How the world can meet the demand for green metals

The transition to a low-carbon economy requires a massive increase in the production and consumption of metals that are essential for clean energy technologies. However, many experts warn that the supply of these metals may not keep up with the demand, leading to a potential shortage and higher prices. How can the world avoid a green-metals crunch and ensure a smooth and sustainable decarbonisation?

The challenge of green metals

Green metals are those that are used in renewable energy sources, electric vehicles, energy storage, and other technologies that help reduce greenhouse gas emissions. Some of the most important green metals are copper, nickel, cobalt, lithium, graphite, and rare earths. According to the International Energy Agency (IEA), a carbon-neutral world in 2050 will require 35 million tonnes of green metals a year, compared to 4 million tonnes in 2020. Adding aluminium and steel to the mix, the Energy Transitions Commission (ETC), a think-tank, forecasts that demand between now and then will hit 6.5 billion tonnes.

How the world can meet the demand for green metals
How the world can meet the demand for green metals

However, meeting this demand is not easy. The extraction and processing of these metals are often associated with environmental and social impacts, such as water pollution, land degradation, human rights violations, and geopolitical risks. Moreover, the current supply chains are highly concentrated in a few countries, such as China, Chile, Australia, and Congo, making them vulnerable to disruptions and price fluctuations. The IEA estimates that more than $1 trillion of investment is needed by 2030 to boost the production capacity of green metals.

The solutions for green metals

To avoid a green-metals crunch, the world needs to adopt a combination of strategies that can increase the supply, reduce the demand, and improve the efficiency of these metals. Some of the possible solutions are:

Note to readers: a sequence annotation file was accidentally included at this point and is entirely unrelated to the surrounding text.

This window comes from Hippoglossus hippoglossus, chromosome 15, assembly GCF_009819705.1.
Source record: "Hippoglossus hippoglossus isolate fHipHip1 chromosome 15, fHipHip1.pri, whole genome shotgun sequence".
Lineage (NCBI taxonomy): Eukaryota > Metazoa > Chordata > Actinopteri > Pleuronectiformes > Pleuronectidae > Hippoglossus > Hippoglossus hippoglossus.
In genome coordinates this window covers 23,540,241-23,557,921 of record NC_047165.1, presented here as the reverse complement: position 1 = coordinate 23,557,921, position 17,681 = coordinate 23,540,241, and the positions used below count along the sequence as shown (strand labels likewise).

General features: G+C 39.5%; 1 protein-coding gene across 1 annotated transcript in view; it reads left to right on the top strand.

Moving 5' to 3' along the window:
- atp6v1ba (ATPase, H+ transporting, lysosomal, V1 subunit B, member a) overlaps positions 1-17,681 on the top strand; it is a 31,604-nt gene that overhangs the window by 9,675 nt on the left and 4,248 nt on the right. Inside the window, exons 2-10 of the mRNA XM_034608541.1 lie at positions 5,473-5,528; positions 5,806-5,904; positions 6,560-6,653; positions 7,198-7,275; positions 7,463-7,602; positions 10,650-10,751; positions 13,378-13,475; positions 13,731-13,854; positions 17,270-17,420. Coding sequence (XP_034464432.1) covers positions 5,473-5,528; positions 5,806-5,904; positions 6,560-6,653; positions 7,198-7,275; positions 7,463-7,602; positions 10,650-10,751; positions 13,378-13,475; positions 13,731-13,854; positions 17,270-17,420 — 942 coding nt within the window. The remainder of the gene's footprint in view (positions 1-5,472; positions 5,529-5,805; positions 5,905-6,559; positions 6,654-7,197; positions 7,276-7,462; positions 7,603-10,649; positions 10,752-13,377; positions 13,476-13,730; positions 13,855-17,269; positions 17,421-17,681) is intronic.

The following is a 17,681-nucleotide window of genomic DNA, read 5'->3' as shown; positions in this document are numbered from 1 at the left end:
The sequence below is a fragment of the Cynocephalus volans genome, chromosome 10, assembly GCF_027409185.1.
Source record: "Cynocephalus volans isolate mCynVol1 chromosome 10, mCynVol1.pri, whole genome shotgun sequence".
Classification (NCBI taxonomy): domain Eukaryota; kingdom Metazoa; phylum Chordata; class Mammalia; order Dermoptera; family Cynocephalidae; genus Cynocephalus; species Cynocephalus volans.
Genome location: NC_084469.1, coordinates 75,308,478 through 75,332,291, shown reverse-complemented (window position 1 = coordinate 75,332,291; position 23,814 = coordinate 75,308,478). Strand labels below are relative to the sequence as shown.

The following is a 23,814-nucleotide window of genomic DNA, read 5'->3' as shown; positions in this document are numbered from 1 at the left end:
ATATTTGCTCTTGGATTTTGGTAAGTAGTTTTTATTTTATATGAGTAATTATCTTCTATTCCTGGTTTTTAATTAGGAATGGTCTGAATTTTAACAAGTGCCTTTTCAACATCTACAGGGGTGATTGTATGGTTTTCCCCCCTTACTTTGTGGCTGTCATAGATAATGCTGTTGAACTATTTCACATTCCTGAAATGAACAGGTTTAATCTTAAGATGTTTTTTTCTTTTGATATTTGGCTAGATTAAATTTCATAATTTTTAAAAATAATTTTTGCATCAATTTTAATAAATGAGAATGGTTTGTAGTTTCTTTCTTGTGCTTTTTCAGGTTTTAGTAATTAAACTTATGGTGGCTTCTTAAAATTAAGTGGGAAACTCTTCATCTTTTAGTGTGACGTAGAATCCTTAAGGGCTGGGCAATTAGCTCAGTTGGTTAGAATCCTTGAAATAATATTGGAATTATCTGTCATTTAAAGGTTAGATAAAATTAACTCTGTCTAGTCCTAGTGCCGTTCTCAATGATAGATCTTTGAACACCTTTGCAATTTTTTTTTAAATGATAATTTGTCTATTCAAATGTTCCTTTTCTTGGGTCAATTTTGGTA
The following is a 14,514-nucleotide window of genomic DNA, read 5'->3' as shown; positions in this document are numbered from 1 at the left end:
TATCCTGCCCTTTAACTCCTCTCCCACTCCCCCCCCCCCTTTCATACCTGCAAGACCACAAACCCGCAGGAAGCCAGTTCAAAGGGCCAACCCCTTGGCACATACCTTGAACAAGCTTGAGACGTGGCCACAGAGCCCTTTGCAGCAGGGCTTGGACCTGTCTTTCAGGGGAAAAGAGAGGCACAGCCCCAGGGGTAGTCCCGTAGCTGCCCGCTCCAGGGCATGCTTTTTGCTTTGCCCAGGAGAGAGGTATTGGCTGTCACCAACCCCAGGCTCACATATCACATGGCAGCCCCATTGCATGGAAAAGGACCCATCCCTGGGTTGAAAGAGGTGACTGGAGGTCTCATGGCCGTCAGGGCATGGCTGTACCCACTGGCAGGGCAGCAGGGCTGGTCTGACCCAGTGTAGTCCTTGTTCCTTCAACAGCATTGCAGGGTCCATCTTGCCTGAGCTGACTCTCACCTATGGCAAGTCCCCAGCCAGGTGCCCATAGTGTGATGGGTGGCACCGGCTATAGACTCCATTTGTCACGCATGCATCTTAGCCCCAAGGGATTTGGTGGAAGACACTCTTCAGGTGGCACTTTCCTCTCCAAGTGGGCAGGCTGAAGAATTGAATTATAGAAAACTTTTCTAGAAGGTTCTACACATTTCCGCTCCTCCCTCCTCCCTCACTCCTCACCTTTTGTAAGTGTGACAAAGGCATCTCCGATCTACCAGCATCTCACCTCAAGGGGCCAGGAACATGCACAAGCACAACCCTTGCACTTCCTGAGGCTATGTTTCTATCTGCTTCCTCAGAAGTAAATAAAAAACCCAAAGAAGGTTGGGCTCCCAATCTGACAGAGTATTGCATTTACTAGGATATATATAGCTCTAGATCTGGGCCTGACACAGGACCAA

• Diversifying the sources of supply: This involves exploring new mining projects in different regions, as well as developing alternative sources of green metals, such as recycling, urban mining, deep-sea mining, and asteroid mining. For example, recycling lithium-ion batteries can recover up to 90% of cobalt and 75% of lithium. Urban mining refers to extracting metals from electronic waste, such as smartphones and laptops. Deep-sea mining involves extracting minerals from the seabed. Asteroid mining is an ambitious idea that aims to harvest resources from near-Earth objects.
  • Innovating new technologies: This involves developing new materials and designs that can reduce the amount of green metals needed for clean energy technologies or replace them with more abundant alternatives. For example, some researchers are working on solid-state batteries that use less cobalt or no cobalt at all. Others are experimenting with perovskite solar cells that use less rare earths than conventional ones. Some companies are also creating wind turbines that do not require permanent magnets made from rare earths.
  • Improving the efficiency and circularity: This involves using green metals more efficiently and extending their lifespan through better management and maintenance. It also involves creating a circular economy that minimises waste and maximises reuse and recycling of green metals. For example, some initiatives are promoting the sharing and leasing of electric vehicles instead of owning them. Others are developing standards and platforms for tracing and tracking green metals along their life cycle.

The benefits of green metals

Avoiding a green-metals crunch is not only necessary for achieving the climate goals, but also beneficial for creating economic opportunities and social benefits. According to the World Bank, increasing the production and use of green metals can create millions of jobs, especially in developing countries that have rich mineral resources. It can also foster innovation and competitiveness in clean energy sectors, such as renewable energy, electric vehicles, and energy storage. Moreover, it can improve the environmental and social performance of mining activities by adopting best practices and safeguards.

The transition to a low-carbon economy is a huge challenge that requires a massive transformation of the energy system. Green metals are indispensable for this transformation, but they also pose significant risks and uncertainties. The world needs to act fast and smart to avoid a green-metals crunch and ensure a smooth and sustainable decarbonisation.

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